But after skimming through the opening pages, I came to the cover story, "Is Pitocin Associated with Childhood Autism?" and my mental state of relaxation quickly shifted to shock and alarm, and increased with each paragraph as I read.
I learned that in 1980, only one in 5,000 children was diagnosed with autism. Each year, this number has been climbing rapidly until today, when one in 110 children are diagnosed with the disorder. Shocking, I know. Extensive studies have been done on the possibility of a connection between vaccines, genetics, and environmental toxins and autism, but only recently have they begun to address the possibility that autism could be caused or triggered by the ever-increasing medical management of birth.
A letter written by an association of midwives was published in Autism Today, which stated that "...virtually 100% of medically managed births are subjected to a high level of pharmaceutical interventions that have never been approved for use in fetuses. It seems prudent to research the possible association with pharmaceutically augmented labors [with Pitocin] in an attempt to discover the cause of the rising tide of autistic disorders. It may be necessary to amend our current obstetrical practices..." Ya think!?
Also in the letter was cited the complete nonexistence of autism in children who were born under the midwives' care, with no medication during their mothers' labors (the practice is 20-years old).
The article went on to discuss further the probable connection between Pitocin and autism by addressing the fact that natural oxytocin is also called the "love hormone," and autism seems to be the absence of the ability to express or experience feeling, empathy, etc. In an article published in Newsweek in 1996, Dr. Eric Hollander (Director of an Autism Disorder program in NY) says that "Most of the mothers of patients we see have had Pitocin-induced labor," and that "Pitocin somehow messes up the newborn's oxytocin system, producing the social phobias of autism."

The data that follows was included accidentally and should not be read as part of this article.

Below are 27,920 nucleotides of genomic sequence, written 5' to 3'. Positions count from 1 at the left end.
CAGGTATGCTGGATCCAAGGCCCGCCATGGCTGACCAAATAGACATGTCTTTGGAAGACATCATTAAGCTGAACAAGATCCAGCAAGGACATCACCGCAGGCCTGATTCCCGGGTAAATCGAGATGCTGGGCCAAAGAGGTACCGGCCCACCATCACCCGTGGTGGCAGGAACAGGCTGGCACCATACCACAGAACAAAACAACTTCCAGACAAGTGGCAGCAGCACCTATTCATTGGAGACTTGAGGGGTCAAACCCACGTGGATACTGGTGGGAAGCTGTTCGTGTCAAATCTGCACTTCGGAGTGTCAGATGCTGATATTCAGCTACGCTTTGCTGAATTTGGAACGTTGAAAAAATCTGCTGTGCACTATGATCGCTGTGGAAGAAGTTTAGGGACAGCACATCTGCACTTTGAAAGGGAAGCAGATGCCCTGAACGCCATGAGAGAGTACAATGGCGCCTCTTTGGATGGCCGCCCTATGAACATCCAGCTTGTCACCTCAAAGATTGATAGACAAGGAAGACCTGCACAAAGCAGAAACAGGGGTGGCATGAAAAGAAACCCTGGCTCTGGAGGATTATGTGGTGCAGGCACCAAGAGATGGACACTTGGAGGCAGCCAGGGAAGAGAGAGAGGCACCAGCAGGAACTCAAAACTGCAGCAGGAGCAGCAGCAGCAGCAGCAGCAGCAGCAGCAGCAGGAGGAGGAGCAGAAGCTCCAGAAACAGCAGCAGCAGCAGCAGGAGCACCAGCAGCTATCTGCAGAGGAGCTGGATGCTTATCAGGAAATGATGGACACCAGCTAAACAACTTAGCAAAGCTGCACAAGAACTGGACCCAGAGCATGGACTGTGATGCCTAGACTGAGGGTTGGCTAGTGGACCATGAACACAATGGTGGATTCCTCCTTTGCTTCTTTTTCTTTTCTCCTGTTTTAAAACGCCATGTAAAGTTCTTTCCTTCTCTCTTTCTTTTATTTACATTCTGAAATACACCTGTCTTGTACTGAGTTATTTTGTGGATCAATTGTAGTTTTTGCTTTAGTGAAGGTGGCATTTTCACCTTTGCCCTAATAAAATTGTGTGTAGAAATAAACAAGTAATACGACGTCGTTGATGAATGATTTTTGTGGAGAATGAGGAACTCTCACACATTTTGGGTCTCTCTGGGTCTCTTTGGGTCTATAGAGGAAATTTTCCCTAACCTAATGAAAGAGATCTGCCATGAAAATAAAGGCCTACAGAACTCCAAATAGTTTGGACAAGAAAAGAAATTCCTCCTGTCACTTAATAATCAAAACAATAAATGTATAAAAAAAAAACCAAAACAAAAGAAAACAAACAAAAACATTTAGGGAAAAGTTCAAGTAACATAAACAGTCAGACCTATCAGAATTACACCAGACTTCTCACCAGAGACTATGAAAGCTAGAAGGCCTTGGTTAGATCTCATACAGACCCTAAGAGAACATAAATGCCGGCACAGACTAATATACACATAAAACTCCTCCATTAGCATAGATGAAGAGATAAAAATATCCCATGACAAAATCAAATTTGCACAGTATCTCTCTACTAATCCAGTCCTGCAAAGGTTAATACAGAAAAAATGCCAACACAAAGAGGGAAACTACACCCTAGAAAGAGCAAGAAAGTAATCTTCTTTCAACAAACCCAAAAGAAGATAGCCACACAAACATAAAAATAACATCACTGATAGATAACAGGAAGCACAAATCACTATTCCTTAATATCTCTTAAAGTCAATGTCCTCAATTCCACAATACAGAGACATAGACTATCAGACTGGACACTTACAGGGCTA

Actually, oxytocin is currently being used in autistic adult patients in a nasal spray. Benefits of the medication are an increase in "sensitivity, generosity, and trust," as well as inscreased "eye contact, facial recognition, social cues, and identification of emotions," which further demonstrates the hormone's connection with emotion and love. Research has already proven that autistic people have lower levels of oxytocin than normal.
Here's one more quote and then I'll wrap this up... Dr. Michel Odent, author and childbirth expert, states "we are learning that, among humans, the period surrounding birth is a period of dramatic reorganization of central oxytocin binding. Artificial induction of labour creates situations that undoubtedly interfere with the development and the reorganization of the oxytocin system in such a critical period." The information we glean from this quote, and the countless other studies and statistics on interventions during labor and birth, should be a serious reminder to us all that the natural birth process should not be tampered with unless absolutely necessary.
Now I know that this is pretty scary information, and probably almost every mother reading this has had Pitocin given intravenously at some point in her labor, either during or after birth. I also know that sometimes the use of Pitocin is necessary for a healthy outcome, and by all means the benefits of its use sometimes outweigh the risks. The last thing I want is for you mothers to feel bad, or guilty, or fearful for your child's future. But I DO hope that this encourages you to continue becoming informed and empowered for future births, and that you'll be able to spread the word to other mamas-to-be so that they can make the best choices for themselves and their babies. And by all means, get a doula, as their presence during labor has been proven to make labor progress more rapidly, minimizing the risk of your need for augmentation by Pitocin.